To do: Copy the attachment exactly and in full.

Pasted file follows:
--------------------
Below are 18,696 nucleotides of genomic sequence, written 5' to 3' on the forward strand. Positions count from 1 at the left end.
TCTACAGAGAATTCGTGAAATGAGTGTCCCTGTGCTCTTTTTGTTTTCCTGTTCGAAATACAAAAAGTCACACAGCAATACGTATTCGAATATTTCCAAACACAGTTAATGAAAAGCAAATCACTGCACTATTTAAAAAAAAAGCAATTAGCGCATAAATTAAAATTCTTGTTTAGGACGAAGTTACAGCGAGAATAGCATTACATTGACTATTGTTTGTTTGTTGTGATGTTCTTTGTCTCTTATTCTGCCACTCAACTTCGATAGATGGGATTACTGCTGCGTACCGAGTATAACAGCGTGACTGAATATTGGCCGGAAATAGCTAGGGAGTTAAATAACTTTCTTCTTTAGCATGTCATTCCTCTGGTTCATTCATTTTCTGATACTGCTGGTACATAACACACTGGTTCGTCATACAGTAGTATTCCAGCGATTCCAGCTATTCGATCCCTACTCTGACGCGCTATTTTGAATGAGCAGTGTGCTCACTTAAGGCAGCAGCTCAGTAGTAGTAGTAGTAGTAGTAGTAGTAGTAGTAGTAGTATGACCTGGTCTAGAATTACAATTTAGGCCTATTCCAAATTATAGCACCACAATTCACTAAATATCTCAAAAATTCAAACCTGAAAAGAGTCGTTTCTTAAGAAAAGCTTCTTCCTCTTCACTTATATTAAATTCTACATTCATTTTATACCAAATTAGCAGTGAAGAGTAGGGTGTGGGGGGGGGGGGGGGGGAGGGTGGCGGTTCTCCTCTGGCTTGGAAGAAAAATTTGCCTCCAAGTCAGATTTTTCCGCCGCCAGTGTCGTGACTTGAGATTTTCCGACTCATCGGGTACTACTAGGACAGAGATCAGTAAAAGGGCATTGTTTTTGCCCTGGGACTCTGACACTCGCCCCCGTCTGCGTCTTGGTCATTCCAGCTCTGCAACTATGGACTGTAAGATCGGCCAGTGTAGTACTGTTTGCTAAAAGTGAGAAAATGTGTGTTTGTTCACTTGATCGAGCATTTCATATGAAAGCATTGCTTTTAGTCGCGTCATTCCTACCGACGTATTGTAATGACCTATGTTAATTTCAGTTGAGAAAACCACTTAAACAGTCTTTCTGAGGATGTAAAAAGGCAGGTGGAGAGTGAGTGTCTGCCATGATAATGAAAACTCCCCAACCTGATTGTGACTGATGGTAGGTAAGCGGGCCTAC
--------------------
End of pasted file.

Below are 18,696 nucleotides of genomic sequence, written 5' to 3' on the forward strand. Positions count from 1 at the left end.
TCTACAGAGAATTCGTGAAATGAGTGTCCCTGTGCTCTTTTTGTTTTCCTGTTCGAAATACAAAAAGTCACACAGCAATACGTATTCGAATATTTCCAAACACAGTTAATGAAAAGCAAATCACTGCACTATTTAAAAAAAAAGCAATTAGCGCATAAATTAAAATTCTTGTTTAGGACGAAGTTACAGCGAGAATAGCATTACATTGACTATTGTTTGTTTGTTGTGATGTTCTTTGTCTCTTATTCTGCCACTCAACTTCGATAGATGGGATTACTGCTGCGTACCGAGTATAACAGCGTGACTGAATATTGGCCGGAAATAGCTAGGGAGTTAAATAACTTTCTTCTTTAGCATGTCATTCCTCTGGTTCATTCATTTTCTGATACTGCTGGTACATAACACACTGGTTCGTCATACAGTAGTATTCCAGCGATTCCAGCTATTCGATCCCTACTCTGACGCGCTATTTTGAATGAGCAGTGTGCTCACTTAAGGCAGCAGCTCAGTAGTAGTAGTAGTAGTAGTAGTAGTAGTAGTAGTAGTATGACCTGGTCTAGAATTACAATTTAGGCCTATTCCAAATTATAGCACCACAATTCACTAAATATCTCAAAAATTCAAACCTGAAAAGAGTCGTTTCTTAAGAAAAGCTTCTTCCTCTTCACTTATATTAAATTCTACATTCATTTTATACCAAATTAGCAGTGAAGAGTAGGGTGTGGGGGGGGGGGGGGGGGAGGGTGGCGGTTCTCCTCTGGCTTGGAAGAAAAATTTGCCTCCAAGTCAGATTTTTCCGCCGCCAGTGTCGTGACTTGAGATTTTCCGACTCATCGGGTACTACTAGGACAGAGATCAGTAAAAGGGCATTGTTTTTGCCCTGGGACTCTGACACTCGCCCCCGTCTGCGTCTTGGTCATTCCAGCTCTGCAACTATGGACTGTAAGATCGGCCAGTGTAGTACTGTTTGCTAAAAGTGAGAAAATGTGTGTTTGTTCACTTGATCGAGCATTTCATATGAAAGCATTGCTTTTAGTCGCGTCATTCCTACCGACGTATTGTAATGACCTATGTTAATTTCAGTTGAGAAAACCACTTAAACAGTCTTTCTGAGGATGTAAAAAGGCAGGTGGAGAGTGAGTGTCTGCCATGATAATGAAAACTCCCCAACCTGATTGTGACTGATGGTAGGTAAGCGGGCCTAC